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Thomas McJD
Thomas McJD , Lawyer
Category: Consumer Protection Law
Satisfied Customers: 6516
Experience:  Experienced in general consumer protection law
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I have a charged off debt from American Express that has been

Customer Question

I have a charged off debt from American Express that has been placed with an attorney collection agency in Maryland. I have never lived in Maryland but used a debt settlement company in Maryland that had me change my mailing address to there address in Maryland. I have since terminated the debt consolidation companys service and have settled or have settlement arrangements on all my accounts except American Express. All debts were defaluted on due to divorce and retirement.

My question is should I contact and try to work with the Maryland attorney collection agency or since I am not a resident of Maryland should I disregard them? My income is from Military retirement pay, VA disability and some rental income from property in Oklahoma.

Submitted: 3 years ago.
Category: Consumer Protection Law
Expert:  TJ, Esq. replied 3 years ago.
Hello and thank you for allowing me the opportunity to assist you.

Q: My question is should I contact and try to work with the Maryland attorney collection agency or since I am not a resident of Maryland should I disregard them?

A: I would contact them to work something out. The fact that you are not a resident of Maryland is irrelevant. The collection agency can easily retain an attorney where you are located and sue you. It happens all the time. It's probably rare when a collection agency is located in the same state as the consumer. If a judgment is obtained against you, then your income can be garnished.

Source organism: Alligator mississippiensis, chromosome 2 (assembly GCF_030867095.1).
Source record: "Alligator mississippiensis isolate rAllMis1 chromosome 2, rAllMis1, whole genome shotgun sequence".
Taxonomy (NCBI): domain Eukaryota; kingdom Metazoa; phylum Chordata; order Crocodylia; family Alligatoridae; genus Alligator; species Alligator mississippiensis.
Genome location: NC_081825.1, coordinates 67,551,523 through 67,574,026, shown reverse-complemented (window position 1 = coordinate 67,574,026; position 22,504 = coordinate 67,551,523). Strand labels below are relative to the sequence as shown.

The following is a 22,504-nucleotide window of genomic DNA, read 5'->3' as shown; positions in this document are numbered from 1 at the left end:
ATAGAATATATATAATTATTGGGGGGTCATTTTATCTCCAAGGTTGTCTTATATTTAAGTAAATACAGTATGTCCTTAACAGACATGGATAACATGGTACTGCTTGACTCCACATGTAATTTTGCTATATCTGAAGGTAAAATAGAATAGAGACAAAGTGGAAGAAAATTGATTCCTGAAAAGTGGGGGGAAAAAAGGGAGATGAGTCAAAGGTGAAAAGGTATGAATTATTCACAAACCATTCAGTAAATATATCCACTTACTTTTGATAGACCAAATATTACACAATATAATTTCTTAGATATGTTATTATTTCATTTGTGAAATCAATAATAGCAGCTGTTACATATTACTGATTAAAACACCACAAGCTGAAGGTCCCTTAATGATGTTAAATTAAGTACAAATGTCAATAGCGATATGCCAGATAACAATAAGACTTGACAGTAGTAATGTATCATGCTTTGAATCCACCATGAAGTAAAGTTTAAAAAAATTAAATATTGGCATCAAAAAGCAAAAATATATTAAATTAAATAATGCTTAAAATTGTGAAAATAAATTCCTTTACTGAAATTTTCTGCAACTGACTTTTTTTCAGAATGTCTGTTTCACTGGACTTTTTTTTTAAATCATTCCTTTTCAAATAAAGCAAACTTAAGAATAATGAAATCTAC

Does that answer your question? Please let me know if you need clarification, as I am happy to continue helping you until you are satisfied. Also, your positive feedback is much appreciated. Thank you for using our service!

If you would like to direct additional legal questions to me in the future, then please type "To VAMD" in the subject line of your question.
Customer: replied 3 years ago.

My main income is Military retired pay and VA disability pay.


My understanding is that this income can not be garnished for non payment of consumer debts? My rental income should be the only income they can garnish up to 25%. Is this true? Plus I think they could try to place a lein on my property but I doubt they could force a sale.